Standalone games are the “old-fashioned” way of playing computer games—you load Tetris or solitaire on your PC and you play a game whenever you feel like it. A standalone game is one that it is not dependent on being online in order to play the game. Many smart phone games (like Angry Birds) are essentially standalone games, where the game play itself doesn’t require an Internet connection. Some early PC games provided multiplayer capabilities in addition to standalone modes. Connectivity was typically achieved by physically wiring two machines with a serial cable, or perhaps connecting a number of machines over a local area network. Doom was one of the first networkable games, with up to four players able to interact via a Novell NetWare LAN.
Today, of course, the ubiquity of the Internet has made online game play a commonplace phenomenon. Most teens and children who spend any significant time online have favorite websites (like PopCap Games) where they can play standalone games. There is no stranger danger in most of these games because they are single player, despite being played online via a web browser.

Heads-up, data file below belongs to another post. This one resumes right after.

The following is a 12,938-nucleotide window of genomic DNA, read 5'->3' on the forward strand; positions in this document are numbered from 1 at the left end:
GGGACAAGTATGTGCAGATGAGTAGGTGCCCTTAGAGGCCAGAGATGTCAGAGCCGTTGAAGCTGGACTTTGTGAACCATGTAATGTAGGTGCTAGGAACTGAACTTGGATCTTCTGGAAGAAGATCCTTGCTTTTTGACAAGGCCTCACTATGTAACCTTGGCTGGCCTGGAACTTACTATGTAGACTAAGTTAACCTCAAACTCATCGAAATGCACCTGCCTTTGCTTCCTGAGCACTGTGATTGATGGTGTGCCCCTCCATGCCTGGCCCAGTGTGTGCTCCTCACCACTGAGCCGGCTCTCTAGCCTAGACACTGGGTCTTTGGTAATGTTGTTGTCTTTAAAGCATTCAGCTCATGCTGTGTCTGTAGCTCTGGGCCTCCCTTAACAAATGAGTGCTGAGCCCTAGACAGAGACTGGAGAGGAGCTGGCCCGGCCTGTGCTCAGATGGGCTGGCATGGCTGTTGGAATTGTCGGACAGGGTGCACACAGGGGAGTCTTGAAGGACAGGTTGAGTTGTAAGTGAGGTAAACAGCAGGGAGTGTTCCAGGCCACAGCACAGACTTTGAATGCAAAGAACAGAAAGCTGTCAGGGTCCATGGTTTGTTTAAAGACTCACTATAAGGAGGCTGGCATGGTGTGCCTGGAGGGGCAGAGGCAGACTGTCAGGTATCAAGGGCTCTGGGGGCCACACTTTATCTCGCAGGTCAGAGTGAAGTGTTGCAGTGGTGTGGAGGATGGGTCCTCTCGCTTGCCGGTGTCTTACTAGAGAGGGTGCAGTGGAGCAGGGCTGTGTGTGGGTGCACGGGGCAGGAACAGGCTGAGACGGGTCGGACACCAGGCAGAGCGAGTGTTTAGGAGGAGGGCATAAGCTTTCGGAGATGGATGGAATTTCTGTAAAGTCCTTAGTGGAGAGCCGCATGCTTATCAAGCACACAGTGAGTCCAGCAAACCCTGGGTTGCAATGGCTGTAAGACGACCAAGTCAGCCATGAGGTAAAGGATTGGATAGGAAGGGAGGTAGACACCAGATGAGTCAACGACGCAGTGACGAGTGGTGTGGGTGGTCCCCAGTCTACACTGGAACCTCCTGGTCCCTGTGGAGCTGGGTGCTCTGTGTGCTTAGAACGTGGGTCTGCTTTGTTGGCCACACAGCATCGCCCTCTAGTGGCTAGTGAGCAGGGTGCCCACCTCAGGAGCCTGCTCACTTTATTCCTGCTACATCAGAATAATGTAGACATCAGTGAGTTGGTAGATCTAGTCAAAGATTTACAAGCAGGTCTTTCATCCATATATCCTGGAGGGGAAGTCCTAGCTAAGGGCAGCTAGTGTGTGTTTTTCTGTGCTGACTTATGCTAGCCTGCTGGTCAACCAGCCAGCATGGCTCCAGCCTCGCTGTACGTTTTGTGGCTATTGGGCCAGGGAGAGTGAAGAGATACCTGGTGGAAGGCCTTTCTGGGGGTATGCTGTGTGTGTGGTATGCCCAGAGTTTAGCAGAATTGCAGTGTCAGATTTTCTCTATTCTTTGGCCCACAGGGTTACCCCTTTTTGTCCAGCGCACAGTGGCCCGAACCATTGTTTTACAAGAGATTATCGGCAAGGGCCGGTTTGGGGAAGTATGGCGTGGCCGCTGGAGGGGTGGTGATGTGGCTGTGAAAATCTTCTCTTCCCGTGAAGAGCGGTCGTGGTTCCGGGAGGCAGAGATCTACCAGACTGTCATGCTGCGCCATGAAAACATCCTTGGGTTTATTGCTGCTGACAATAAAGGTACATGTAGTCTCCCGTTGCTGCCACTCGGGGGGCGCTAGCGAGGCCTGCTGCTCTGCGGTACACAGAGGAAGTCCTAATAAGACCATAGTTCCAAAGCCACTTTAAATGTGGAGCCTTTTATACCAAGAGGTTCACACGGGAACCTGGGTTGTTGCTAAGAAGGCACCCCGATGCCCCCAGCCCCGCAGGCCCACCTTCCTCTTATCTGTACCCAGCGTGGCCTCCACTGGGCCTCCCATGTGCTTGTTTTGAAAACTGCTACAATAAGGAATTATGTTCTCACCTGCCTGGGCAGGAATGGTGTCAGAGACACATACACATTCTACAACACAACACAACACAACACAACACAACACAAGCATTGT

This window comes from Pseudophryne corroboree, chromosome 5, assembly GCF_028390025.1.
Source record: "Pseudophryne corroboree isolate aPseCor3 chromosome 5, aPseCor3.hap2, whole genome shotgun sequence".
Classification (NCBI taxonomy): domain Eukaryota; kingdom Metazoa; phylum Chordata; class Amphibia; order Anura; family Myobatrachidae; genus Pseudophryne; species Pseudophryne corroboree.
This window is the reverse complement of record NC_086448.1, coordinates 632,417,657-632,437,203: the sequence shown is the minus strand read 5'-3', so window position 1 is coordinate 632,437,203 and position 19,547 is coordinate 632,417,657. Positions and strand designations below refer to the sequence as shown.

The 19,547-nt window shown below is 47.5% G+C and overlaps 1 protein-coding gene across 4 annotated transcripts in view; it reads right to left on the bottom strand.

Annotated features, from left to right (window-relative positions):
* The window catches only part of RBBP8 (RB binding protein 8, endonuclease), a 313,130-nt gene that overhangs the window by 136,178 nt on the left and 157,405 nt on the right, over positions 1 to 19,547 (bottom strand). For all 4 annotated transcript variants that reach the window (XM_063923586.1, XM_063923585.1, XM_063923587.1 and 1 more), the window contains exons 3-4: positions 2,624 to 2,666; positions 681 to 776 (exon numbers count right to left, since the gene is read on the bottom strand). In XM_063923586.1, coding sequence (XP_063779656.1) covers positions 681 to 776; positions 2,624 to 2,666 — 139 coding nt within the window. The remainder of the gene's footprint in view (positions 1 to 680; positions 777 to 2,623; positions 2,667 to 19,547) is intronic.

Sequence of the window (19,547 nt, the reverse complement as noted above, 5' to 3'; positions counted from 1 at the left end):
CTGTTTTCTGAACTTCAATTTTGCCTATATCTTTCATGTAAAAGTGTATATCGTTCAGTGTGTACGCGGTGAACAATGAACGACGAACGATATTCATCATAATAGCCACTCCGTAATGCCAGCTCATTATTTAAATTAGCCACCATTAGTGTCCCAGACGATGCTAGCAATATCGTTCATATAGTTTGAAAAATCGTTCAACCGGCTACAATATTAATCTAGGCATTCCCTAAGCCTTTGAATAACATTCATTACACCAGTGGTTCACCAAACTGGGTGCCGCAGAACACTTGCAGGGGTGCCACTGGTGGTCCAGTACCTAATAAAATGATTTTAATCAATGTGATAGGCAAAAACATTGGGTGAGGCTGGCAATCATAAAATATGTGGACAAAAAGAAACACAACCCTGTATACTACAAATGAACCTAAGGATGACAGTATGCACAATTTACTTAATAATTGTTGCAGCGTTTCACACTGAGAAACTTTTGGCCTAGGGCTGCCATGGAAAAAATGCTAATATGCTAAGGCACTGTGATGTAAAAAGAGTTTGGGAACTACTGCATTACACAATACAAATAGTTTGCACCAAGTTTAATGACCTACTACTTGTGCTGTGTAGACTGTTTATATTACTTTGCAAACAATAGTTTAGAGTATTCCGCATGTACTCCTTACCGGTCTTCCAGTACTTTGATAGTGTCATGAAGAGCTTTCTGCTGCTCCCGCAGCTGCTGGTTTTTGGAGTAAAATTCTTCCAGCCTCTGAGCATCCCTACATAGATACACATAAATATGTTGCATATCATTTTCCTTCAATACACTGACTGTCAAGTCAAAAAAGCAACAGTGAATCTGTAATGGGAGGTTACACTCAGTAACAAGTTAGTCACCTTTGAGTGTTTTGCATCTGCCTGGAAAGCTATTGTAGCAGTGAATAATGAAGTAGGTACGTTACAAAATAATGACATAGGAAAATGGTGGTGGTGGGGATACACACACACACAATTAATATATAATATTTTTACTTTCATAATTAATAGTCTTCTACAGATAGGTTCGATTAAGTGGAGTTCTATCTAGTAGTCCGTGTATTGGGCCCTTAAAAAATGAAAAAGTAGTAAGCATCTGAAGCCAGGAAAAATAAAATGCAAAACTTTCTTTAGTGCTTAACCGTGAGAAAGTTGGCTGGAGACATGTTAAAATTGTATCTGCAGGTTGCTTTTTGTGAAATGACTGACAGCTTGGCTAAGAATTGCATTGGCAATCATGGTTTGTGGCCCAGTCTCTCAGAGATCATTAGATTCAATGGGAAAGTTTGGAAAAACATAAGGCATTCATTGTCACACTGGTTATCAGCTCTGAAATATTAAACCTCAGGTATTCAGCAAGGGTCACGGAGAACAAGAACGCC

As a general rule, online games provide more variety and greater ease of access than standalone games (which may have to be purchased and installed), although both varieties can create a significant draw for game players. Online games potentially create a stronger draw than standalone games primarily because of the ease with which updates and additional game levels can be added to the game play. Historically, computer games such as the Space Quest or King’s Quest series could be played until the game was won, at which point the user either had to stop playing or start again from the beginning (which would be a little pointless after having figured out all the requisite puzzles needed to solve the game). Today, new levels can be dynamically added, keeping a player engaged for a more extended time frame.